Home Equity Lines of Credit

Put your home equity to work for you

Tap into the equity you've stored up in your home

You've built up a lot of equity in your home over the years. With a home equity line of credit, or HELOC, you can unlock that value and use it in a variety of ways.

Competitive rates

Qualify for a low rate when you take equity out of your home.

Flexible payments

We'll work together to find a payment option that works for you.

Overdraft protection

Use your equity line as overdraft protection on First Citizens accounts.

Ready to start using your home equity?
How can I use my home equity?

Get quick, easy access to the funds you need

For a backyard pool

For home renovations

For a rainy day

How can I use my home equity?

Get quick, easy access to the funds you need

For a backyard pool

How can I use my home equity?

Get quick, easy access to the funds you need

For home renovations

How can I use my home equity?

Get quick, easy access to the funds you need

For a rainy day

HELOC Benefits

Open a home equity line of credit

You've worked hard for your home. Now put that equity to work to achieve your goals.

  • Complimentary PremierD or PrestigeD checking account
  • Interest may be tax deductibleD
  • Borrow up to 89.99% of your home's equity
  • Conveniently access your funds with checks or your EquityLine Visa® card or transfer to your checking account in Digital Banking
  • Lock in your rate with the fixed-rate option

How to get started

If you're unsure how to apply for a home equity line of credit, don't worry. First Citizens is here to guide you and make each step as simple as possible.

Step 1

Submit your application

The first step toward opening a HELOC is starting a conversation with one of our expert bankers and submitting an application for pre-approval.

Step 2

Underwriting and appraisal

Once you've submitted your application, we'll work with you to gather and review important documents. This can include a credit report, personal financial information and a home appraisal.

Step 3

Get final approval

In this phase, an underwriter reviews all documentation to complete final approval. Your banker will communicate final approval to you.

Step 4

Prepare for closing

Before closing, we'll contact you to discuss and review your HELOC approval. You'll review disclosures, discuss expected fees, provide any additional documentation needed and verify the closing date.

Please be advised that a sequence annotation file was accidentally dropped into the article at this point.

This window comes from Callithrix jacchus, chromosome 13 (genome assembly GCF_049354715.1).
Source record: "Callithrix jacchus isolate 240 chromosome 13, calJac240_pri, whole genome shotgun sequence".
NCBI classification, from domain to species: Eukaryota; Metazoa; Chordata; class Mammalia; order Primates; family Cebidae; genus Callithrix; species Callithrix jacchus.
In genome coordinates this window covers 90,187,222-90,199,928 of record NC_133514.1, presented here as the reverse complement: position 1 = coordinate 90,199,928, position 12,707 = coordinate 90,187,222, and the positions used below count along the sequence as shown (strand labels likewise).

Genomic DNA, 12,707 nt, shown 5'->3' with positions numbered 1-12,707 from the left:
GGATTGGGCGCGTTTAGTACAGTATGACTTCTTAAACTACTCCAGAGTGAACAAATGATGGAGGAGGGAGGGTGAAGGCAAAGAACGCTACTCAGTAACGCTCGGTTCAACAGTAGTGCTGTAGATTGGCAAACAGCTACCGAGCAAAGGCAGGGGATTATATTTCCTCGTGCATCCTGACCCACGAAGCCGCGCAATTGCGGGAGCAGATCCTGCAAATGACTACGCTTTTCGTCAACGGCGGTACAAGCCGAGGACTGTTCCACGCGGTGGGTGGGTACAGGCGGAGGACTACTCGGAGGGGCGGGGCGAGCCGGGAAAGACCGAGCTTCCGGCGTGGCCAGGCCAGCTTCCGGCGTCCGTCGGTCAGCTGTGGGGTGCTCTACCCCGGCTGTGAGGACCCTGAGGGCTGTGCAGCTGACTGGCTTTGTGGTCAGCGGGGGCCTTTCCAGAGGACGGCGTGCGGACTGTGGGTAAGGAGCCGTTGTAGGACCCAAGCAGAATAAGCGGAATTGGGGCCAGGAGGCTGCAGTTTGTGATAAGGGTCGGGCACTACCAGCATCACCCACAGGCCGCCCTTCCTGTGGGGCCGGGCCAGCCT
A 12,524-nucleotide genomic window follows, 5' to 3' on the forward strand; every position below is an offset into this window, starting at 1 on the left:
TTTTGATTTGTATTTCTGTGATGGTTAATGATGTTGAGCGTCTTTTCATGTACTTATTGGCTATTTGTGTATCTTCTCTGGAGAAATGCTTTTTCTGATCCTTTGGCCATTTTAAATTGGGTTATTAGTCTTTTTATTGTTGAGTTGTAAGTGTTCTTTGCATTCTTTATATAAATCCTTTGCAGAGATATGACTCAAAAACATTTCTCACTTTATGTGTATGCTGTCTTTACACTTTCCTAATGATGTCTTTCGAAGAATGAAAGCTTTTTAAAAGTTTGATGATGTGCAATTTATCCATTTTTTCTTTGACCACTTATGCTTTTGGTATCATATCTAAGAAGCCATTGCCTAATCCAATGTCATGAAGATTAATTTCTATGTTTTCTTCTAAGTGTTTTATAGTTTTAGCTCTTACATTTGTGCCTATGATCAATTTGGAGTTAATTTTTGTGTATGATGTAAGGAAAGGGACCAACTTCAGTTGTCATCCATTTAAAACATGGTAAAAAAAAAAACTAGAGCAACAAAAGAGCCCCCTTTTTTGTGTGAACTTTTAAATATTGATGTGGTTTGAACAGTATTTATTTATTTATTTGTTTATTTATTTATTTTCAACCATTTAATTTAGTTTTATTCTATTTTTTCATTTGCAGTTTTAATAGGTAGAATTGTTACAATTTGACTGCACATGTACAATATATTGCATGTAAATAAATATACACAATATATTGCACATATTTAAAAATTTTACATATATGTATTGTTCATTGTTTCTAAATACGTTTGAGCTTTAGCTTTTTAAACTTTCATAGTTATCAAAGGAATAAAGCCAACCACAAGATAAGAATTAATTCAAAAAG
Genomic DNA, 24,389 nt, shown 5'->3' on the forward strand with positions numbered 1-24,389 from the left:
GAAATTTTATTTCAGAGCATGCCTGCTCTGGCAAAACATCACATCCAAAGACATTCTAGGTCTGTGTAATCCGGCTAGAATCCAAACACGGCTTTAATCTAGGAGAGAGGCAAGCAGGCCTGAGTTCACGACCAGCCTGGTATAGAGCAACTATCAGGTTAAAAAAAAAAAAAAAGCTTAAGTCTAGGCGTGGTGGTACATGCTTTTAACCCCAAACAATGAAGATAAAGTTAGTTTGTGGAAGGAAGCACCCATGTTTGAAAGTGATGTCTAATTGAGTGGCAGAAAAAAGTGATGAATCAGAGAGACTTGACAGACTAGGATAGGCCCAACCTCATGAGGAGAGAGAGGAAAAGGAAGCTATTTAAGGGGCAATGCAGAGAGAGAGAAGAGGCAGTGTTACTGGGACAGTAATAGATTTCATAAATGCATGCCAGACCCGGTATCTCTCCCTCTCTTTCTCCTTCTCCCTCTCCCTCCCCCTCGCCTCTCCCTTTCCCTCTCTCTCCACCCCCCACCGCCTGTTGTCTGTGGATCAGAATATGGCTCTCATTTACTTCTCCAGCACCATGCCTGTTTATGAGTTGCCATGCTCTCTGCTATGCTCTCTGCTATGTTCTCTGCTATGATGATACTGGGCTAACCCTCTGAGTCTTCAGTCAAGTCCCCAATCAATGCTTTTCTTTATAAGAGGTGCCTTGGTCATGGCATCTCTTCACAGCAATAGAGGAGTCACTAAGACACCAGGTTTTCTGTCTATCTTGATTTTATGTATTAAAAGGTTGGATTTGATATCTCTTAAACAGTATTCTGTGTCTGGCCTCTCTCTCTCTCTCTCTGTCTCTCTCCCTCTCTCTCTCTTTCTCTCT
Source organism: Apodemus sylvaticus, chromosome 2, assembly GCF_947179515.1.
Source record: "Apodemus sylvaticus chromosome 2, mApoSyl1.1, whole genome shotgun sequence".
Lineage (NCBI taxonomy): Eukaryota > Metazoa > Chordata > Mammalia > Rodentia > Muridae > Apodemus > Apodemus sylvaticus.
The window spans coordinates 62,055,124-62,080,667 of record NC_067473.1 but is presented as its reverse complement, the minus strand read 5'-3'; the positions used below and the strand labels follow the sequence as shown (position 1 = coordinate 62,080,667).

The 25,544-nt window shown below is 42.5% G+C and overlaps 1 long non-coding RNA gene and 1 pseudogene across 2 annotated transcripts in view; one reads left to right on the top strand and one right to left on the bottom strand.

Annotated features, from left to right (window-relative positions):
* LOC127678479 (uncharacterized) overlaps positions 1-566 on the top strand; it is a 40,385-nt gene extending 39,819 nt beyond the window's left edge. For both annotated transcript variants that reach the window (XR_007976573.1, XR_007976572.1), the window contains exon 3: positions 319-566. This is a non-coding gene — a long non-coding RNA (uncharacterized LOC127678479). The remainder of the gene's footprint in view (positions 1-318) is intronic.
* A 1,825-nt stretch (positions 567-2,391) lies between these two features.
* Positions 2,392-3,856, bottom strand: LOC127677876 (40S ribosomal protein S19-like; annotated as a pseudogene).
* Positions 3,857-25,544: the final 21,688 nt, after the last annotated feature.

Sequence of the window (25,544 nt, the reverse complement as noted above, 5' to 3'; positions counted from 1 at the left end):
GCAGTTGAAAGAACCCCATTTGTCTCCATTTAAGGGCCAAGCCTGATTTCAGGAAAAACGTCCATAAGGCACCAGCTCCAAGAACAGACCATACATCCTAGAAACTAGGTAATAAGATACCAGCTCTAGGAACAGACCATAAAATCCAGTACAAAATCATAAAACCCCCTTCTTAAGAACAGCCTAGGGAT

Step 5

Closing and funding options

Finally, you'll sign documents to officially open your HELOC. You can fund your line at closing or any time after closing by transferring funds online, using special EquityLine Checks or using the EquityLine Visa® card.

You may also choose to lock in a fixed interest rate for a portion (or all) of the variable balance at or after closing.

Cash Rewards

Get cash back on every purchase

Keep it simple. Earn unlimited cash back and pay no annual fee with our Cash Rewards credit card.
Free Checking

Keep banking simple with free checking

Enjoy the freedom of no monthly maintenance fee when you enroll in paperless statements.
FAQ

People often ask us

Here are a few key differences between a home equity loan and a line of credit.

  • Interest rate: Home equity loans offer a fixed rate for the life of the loan or with a balloon payment dependent upon the loan term. Home equity lines of credit, or HELOCs, typically offer a variable interest rate option, although you can choose to fix a portion or all of the variable balance.
  • Access to funds: A home equity loan provides you the money in an upfront lump sum and you repay over a defined period of time. On the other hand, a HELOC gives you ongoing access to your available credit. As you repay the balance during the draw period, those funds are made available for you to use again.
  • Payment options: Most often, a home equity loan will have fixed payments for the entire term of the loan, while a HELOC offers flexible payment options based on the current balance of the loan during the draw period.

Your home's equity can be calculated by subtracting any outstanding mortgage balance(s) from the market value of the property. For example, if the appraised value of your home is $250,000 and the principal balance remaining on your mortgage is $150,000, then your home equity is $100,000. This is the portion of your home that you own.

Lenders typically set a maximum loan-to-value, or LTV, ratio limit for how much they'll allow customers to borrow in a home equity loan or home equity line of credit. To calculate how much, you must know these three things:

  • Your home's value
  • All outstanding mortgages on the property
  • Your lender's maximum LTV limit

Simply multiply the home's value by the lender's maximum LTV limit and then subtract the outstanding mortgage amount. For reference, First Citizens sets a maximum LTV limit of 89.99% for home equity loans and home equity lines of credit.

You should be able to access your home equity account normally within 3 business days after your closing.

There are several options available to you as you near the end of draw period on your equity line. For more information, please see our Home Equity Line of Credit End of Draw Options.

Insights

A few financial insights for your life

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Account openings and credit are subject to bank approval.

First Citizens checking account is recommended. Property insurance is required. Title insurance and flood insurance may be required.

Some restrictions apply.

With qualifying EquityLine. The minimum line amount required is $25,000 or more.

With qualifying EquityLine. The line amount required is $100,000 or more.

Consult your tax advisor regarding the deductibility of interest.

We may charge your checking account a flat fee for each day an overdraft protection transfer occurs.

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